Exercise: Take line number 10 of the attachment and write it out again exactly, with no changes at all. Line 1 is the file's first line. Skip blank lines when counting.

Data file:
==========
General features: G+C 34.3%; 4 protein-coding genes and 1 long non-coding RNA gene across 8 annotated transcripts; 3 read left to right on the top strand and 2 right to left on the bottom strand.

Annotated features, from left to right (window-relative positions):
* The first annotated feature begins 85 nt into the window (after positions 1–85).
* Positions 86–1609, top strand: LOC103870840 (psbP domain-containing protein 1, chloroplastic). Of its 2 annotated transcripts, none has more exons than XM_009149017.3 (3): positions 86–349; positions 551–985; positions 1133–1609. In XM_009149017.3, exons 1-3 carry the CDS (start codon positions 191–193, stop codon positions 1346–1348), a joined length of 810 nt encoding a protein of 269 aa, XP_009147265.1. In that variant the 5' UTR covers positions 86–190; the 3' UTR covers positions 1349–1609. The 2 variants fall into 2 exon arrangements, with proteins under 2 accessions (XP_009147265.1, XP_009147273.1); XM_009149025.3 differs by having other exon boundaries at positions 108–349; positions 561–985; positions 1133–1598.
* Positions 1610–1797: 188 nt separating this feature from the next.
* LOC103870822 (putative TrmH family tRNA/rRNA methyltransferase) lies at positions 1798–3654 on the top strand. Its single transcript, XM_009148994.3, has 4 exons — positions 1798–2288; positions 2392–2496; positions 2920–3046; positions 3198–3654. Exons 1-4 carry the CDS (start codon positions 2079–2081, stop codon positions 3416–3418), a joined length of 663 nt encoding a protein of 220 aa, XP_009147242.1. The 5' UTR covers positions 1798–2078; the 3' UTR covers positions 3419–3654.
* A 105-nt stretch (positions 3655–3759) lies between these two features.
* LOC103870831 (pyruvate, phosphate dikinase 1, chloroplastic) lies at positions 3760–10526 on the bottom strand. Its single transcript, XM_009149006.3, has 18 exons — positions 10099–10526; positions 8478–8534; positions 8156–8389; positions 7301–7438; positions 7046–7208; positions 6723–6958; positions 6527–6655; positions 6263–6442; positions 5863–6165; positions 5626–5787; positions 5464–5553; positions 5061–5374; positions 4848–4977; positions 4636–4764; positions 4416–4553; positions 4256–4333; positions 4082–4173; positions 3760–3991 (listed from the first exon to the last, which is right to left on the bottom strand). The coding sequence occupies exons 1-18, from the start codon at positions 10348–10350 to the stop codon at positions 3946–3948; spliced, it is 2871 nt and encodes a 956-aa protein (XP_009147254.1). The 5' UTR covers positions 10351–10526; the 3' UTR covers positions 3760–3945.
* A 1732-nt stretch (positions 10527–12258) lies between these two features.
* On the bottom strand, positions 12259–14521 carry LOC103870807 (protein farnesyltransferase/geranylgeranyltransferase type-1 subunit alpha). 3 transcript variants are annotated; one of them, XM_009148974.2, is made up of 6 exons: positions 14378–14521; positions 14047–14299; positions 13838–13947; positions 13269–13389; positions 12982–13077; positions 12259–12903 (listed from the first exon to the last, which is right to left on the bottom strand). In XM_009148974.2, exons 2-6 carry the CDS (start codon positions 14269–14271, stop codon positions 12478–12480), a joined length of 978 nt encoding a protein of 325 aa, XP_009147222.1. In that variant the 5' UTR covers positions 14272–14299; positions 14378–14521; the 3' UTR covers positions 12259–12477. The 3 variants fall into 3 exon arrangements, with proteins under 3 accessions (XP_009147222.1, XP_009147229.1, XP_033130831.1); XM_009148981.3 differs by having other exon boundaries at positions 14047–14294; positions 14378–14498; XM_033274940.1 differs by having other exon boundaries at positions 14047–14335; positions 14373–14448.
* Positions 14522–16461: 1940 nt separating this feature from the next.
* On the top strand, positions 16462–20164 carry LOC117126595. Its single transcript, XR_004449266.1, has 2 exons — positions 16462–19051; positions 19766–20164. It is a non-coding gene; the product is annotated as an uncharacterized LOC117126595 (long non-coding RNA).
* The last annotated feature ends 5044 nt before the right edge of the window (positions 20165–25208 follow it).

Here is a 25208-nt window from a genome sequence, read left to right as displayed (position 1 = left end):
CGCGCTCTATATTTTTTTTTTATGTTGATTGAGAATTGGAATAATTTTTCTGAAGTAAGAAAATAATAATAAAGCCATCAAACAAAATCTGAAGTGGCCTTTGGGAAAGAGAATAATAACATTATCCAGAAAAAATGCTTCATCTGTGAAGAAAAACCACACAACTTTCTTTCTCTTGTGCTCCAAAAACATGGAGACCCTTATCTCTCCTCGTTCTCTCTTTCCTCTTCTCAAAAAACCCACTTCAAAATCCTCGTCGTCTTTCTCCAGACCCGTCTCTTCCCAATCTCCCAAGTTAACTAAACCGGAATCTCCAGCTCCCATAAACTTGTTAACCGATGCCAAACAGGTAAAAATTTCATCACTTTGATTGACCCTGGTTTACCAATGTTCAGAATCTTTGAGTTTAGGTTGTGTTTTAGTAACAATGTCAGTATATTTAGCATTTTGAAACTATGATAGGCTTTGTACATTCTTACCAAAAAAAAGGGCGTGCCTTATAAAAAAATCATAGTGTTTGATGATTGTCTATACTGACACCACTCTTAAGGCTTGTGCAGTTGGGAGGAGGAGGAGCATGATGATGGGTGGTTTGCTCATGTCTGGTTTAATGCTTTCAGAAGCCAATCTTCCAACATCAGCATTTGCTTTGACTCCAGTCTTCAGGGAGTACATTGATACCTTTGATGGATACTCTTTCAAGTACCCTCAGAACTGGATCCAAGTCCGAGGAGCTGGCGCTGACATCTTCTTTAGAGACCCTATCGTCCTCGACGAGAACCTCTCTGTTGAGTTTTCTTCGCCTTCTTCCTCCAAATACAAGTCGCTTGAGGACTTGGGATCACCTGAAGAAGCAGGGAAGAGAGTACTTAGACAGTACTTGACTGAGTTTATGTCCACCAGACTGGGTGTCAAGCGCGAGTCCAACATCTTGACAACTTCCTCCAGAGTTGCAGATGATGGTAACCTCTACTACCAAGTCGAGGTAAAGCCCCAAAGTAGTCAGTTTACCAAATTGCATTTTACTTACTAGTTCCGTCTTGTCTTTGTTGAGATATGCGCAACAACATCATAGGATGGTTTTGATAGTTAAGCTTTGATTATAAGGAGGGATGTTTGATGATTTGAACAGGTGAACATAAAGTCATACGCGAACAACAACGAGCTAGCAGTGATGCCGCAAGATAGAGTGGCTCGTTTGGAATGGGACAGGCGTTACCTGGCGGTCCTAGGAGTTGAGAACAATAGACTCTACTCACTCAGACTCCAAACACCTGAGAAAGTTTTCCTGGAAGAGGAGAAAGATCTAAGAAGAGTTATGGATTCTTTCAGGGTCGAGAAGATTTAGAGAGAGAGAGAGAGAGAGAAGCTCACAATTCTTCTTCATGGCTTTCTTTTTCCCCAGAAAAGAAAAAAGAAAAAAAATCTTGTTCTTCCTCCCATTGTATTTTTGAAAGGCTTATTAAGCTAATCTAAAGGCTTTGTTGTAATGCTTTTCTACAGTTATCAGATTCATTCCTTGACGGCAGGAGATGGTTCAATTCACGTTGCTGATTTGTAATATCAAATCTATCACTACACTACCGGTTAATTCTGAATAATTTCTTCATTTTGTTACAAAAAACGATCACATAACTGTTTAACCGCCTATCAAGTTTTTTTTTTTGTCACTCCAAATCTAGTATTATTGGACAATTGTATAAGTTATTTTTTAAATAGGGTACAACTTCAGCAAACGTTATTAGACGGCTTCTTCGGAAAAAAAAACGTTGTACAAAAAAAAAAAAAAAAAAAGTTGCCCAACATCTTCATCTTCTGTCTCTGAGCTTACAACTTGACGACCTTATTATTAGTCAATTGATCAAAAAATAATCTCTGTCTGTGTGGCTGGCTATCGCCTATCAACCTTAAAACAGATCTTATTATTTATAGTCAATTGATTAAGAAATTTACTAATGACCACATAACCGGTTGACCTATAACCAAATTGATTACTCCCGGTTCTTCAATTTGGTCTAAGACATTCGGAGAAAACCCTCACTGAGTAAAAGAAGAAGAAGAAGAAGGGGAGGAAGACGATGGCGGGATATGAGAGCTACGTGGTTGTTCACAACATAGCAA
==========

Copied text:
* On the bottom strand, positions 12259–14521 carry LOC103870807 (protein farnesyltransferase/geranylgeranyltransferase type-1 subunit alpha). 3 transcript variants are annotated; one of them, XM_009148974.2, is made up of 6 exons: positions 14378–14521; positions 14047–14299; positions 13838–13947; positions 13269–13389; positions 12982–13077; positions 12259–12903 (listed from the first exon to the last, which is right to left on the bottom strand). In XM_009148974.2, exons 2-6 carry the CDS (start codon positions 14269–14271, stop codon positions 12478–12480), a joined length of 978 nt encoding a protein of 325 aa, XP_009147222.1. In that variant the 5' UTR covers positions 14272–14299; positions 14378–14521; the 3' UTR covers positions 12259–12477. The 3 variants fall into 3 exon arrangements, with proteins under 3 accessions (XP_009147222.1, XP_009147229.1, XP_033130831.1); XM_009148981.3 differs by having other exon boundaries at positions 14047–14294; positions 14378–14498; XM_033274940.1 differs by having other exon boundaries at positions 14047–14335; positions 14373–14448.